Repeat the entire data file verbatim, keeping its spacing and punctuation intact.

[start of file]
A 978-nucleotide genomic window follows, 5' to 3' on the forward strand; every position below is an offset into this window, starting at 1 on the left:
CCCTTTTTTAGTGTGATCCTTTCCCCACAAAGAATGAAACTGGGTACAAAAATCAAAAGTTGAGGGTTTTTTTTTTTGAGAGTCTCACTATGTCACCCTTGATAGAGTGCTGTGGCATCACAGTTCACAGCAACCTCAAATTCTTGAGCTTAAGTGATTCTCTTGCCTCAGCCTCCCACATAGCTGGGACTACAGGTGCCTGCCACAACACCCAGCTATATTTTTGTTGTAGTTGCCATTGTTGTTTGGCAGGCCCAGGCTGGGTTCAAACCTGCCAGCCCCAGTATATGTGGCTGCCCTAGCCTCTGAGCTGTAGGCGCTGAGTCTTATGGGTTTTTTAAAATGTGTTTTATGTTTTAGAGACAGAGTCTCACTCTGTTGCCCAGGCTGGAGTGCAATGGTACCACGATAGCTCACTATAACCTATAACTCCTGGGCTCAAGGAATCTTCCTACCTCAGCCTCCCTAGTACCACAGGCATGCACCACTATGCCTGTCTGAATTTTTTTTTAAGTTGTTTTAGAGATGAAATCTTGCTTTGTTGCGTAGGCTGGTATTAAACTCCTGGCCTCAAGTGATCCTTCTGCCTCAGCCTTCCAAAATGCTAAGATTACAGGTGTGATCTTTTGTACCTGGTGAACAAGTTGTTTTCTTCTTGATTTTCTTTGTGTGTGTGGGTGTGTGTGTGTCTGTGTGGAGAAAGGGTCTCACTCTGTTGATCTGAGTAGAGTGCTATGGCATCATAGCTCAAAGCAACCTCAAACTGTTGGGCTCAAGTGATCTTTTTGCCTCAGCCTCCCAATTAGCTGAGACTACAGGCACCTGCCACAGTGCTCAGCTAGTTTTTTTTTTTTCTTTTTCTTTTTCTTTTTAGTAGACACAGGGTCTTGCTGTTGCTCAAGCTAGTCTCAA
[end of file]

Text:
A 978-nucleotide genomic window follows, 5' to 3' on the forward strand; every position below is an offset into this window, starting at 1 on the left:
CCCTTTTTTAGTGTGATCCTTTCCCCACAAAGAATGAAACTGGGTACAAAAATCAAAAGTTGAGGGTTTTTTTTTTTGAGAGTCTCACTATGTCACCCTTGATAGAGTGCTGTGGCATCACAGTTCACAGCAACCTCAAATTCTTGAGCTTAAGTGATTCTCTTGCCTCAGCCTCCCACATAGCTGGGACTACAGGTGCCTGCCACAACACCCAGCTATATTTTTGTTGTAGTTGCCATTGTTGTTTGGCAGGCCCAGGCTGGGTTCAAACCTGCCAGCCCCAGTATATGTGGCTGCCCTAGCCTCTGAGCTGTAGGCGCTGAGTCTTATGGGTTTTTTAAAATGTGTTTTATGTTTTAGAGACAGAGTCTCACTCTGTTGCCCAGGCTGGAGTGCAATGGTACCACGATAGCTCACTATAACCTATAACTCCTGGGCTCAAGGAATCTTCCTACCTCAGCCTCCCTAGTACCACAGGCATGCACCACTATGCCTGTCTGAATTTTTTTTTAAGTTGTTTTAGAGATGAAATCTTGCTTTGTTGCGTAGGCTGGTATTAAACTCCTGGCCTCAAGTGATCCTTCTGCCTCAGCCTTCCAAAATGCTAAGATTACAGGTGTGATCTTTTGTACCTGGTGAACAAGTTGTTTTCTTCTTGATTTTCTTTGTGTGTGTGGGTGTGTGTGTGTCTGTGTGGAGAAAGGGTCTCACTCTGTTGATCTGAGTAGAGTGCTATGGCATCATAGCTCAAAGCAACCTCAAACTGTTGGGCTCAAGTGATCTTTTTGCCTCAGCCTCCCAATTAGCTGAGACTACAGGCACCTGCCACAGTGCTCAGCTAGTTTTTTTTTTTTCTTTTTCTTTTTCTTTTTAGTAGACACAGGGTCTTGCTGTTGCTCAAGCTAGTCTCAA